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Old November 14th, 2012, 03:50 PM   #1
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Disobedient that turned out to be a good choice

Hi fellows!

I am wondering about examples of disobedient (soldier refusing to obey an order etc) that finally came to good.

At the moment I have on my mind one example from my own neighbourhood: Sergiusz Piasecki working in polish intelligent service refused to obey the order of killing Józef Mackiewicz, anticommunistic polish journalist and writer that was accused of collaboration with the Nazi. It appeared to be a right choice because time showed that Mackiewicz never helped Nazi and accusations was probably inspired by Soviet secret service.

By the by, I highly recommend literary works of both mentioned above writers (many of which are available in english).
[ame="http://en.wikipedia.org/wiki/Sergiusz_Piasecki"]Sergiusz Piasecki - Wikipedia, the free encyclopedia[/ame]
Józef Mackiewicz - Wikipedia, the free encyclopedia
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Old November 14th, 2012, 03:55 PM   #2

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Nelson at Copenhagen comes to mind.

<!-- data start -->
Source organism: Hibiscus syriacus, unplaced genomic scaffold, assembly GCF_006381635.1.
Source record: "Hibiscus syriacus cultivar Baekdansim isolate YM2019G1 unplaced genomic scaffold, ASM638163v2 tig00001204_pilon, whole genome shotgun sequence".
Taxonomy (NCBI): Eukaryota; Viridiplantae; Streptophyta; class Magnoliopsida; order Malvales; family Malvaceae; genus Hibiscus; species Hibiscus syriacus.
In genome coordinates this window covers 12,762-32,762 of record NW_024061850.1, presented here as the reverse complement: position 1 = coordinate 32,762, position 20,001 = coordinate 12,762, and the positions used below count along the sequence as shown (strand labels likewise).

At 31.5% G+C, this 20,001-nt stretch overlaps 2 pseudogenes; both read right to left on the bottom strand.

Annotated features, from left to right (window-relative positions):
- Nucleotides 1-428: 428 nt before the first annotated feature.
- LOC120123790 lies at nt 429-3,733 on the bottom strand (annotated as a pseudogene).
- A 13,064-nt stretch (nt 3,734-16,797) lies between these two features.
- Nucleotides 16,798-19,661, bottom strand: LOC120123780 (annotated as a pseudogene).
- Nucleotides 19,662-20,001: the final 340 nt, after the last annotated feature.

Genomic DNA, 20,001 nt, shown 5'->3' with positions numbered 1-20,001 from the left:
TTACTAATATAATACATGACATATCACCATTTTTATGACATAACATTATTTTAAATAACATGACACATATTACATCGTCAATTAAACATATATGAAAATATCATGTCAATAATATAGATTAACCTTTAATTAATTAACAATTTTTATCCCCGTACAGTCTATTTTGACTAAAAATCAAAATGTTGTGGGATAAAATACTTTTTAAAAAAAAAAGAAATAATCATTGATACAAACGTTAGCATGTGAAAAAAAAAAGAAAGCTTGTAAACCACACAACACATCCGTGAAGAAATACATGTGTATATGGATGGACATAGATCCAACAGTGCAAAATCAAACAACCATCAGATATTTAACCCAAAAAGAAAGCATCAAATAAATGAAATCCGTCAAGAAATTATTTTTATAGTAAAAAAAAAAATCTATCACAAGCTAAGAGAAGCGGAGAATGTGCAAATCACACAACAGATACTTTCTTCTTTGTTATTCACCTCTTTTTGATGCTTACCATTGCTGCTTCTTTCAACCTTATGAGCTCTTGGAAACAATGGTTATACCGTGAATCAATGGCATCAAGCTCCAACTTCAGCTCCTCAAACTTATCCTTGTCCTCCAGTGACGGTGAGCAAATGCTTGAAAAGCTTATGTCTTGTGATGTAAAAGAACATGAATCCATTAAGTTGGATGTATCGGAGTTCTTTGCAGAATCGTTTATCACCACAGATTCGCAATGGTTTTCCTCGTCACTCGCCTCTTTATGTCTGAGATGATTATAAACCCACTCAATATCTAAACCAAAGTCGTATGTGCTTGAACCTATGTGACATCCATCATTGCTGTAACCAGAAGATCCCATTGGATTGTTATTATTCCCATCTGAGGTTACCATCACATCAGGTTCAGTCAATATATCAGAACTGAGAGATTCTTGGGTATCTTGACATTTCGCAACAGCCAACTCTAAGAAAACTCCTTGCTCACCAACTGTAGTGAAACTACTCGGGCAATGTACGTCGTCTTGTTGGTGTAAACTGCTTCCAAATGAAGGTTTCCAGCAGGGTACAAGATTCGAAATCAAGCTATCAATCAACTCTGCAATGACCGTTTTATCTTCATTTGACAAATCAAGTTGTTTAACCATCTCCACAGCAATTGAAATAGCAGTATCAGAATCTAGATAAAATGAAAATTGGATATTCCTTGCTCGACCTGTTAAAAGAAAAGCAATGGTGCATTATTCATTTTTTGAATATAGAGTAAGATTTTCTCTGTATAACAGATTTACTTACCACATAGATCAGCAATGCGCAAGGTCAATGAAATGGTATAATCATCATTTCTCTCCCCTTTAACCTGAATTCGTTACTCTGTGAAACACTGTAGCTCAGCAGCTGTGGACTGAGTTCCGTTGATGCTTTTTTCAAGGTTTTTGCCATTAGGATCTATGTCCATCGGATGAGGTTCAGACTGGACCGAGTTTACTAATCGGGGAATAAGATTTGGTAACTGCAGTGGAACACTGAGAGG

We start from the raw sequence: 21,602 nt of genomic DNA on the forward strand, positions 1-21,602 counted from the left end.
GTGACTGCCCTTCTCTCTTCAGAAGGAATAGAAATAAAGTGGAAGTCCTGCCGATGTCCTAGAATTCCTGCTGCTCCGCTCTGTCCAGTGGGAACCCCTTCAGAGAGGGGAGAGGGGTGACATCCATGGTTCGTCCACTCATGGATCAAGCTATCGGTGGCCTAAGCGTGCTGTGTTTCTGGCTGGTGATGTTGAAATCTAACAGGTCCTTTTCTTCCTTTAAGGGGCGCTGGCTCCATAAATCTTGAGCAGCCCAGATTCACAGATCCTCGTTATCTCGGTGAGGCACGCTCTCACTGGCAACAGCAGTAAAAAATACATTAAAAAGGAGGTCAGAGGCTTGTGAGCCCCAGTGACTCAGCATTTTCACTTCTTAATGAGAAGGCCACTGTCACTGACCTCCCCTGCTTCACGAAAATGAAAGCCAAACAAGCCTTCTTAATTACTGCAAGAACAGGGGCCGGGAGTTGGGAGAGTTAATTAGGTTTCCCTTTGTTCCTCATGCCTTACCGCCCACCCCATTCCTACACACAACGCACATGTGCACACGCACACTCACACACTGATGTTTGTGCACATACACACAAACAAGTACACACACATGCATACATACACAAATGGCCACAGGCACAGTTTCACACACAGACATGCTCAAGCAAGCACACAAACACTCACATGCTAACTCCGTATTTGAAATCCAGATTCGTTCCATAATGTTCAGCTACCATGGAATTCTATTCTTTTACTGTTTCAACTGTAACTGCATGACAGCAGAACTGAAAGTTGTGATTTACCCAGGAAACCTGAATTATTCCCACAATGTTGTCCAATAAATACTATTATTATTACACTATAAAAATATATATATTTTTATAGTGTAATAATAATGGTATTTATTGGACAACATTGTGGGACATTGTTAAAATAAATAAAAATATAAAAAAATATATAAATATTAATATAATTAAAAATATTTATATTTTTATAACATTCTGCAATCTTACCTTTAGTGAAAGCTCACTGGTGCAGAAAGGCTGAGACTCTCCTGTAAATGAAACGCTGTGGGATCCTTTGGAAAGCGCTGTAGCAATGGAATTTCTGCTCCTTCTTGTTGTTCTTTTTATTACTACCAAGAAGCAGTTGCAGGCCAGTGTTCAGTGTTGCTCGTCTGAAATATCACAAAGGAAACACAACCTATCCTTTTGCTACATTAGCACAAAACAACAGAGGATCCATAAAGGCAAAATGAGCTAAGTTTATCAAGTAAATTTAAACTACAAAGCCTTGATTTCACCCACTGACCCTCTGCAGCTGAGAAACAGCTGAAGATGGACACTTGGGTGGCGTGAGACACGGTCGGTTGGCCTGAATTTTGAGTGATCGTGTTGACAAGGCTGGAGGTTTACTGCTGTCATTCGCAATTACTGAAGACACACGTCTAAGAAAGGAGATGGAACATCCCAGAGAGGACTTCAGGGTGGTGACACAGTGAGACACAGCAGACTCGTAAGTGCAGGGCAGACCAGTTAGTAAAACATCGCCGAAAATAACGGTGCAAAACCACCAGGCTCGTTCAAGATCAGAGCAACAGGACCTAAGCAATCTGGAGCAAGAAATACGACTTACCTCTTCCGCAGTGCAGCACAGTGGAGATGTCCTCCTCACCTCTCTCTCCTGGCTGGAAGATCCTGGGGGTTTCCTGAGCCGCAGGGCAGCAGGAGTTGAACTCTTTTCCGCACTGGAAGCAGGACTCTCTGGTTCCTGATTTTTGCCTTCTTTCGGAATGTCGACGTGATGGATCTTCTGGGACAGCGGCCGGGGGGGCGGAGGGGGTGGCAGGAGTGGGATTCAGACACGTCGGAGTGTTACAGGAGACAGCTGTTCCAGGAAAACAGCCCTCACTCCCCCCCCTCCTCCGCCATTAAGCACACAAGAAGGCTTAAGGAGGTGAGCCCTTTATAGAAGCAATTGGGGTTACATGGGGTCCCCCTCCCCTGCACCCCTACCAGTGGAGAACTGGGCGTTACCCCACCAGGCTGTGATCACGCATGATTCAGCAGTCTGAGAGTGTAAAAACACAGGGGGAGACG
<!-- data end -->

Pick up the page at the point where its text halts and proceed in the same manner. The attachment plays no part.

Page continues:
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Old November 14th, 2012, 03:58 PM   #3
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Rommel when he first arrived in North Africa.
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Old November 14th, 2012, 04:22 PM   #4
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Could you develop yours examples a little? Or past a text about case or give a link?
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Old November 14th, 2012, 04:29 PM   #5

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Originally Posted by Belgarion View Post
Nelson at Copenhagen comes to mind.
Nelson and Rommel are good examples, tho Nelson's first shining moment was at the Battle of Cape St Vincent when he broke away to attack the Spanish all by himself. Fortunately Collingwood saw what he was doing and gave him support. Admiral Bying was shot for trying the same thing about 100 years earlier, tho he didn't manage to pull it off.



Click the image to open in full size.


Decisive action - Nelson orders HMS Captain to wear ship

Nelson, realising that the leading ships of the line were unable to catch the rear of the Spanish division, gave orders to Captain Miller to wear Captain out of the line of battle. As soon as the two deck 74 gun ship was around, he directed her to pass between Diadem and Excellent and ran across the bows of the Spanish ships forming the central group of the weather division. This group included the Santissima Trinidad, the largest ship afloat at the time and mounting 130 guns, the San Josef, 112, Salvador del Mundo, 112, San Nicolas, 84, San Ysidro 74 and the Mexicano 112.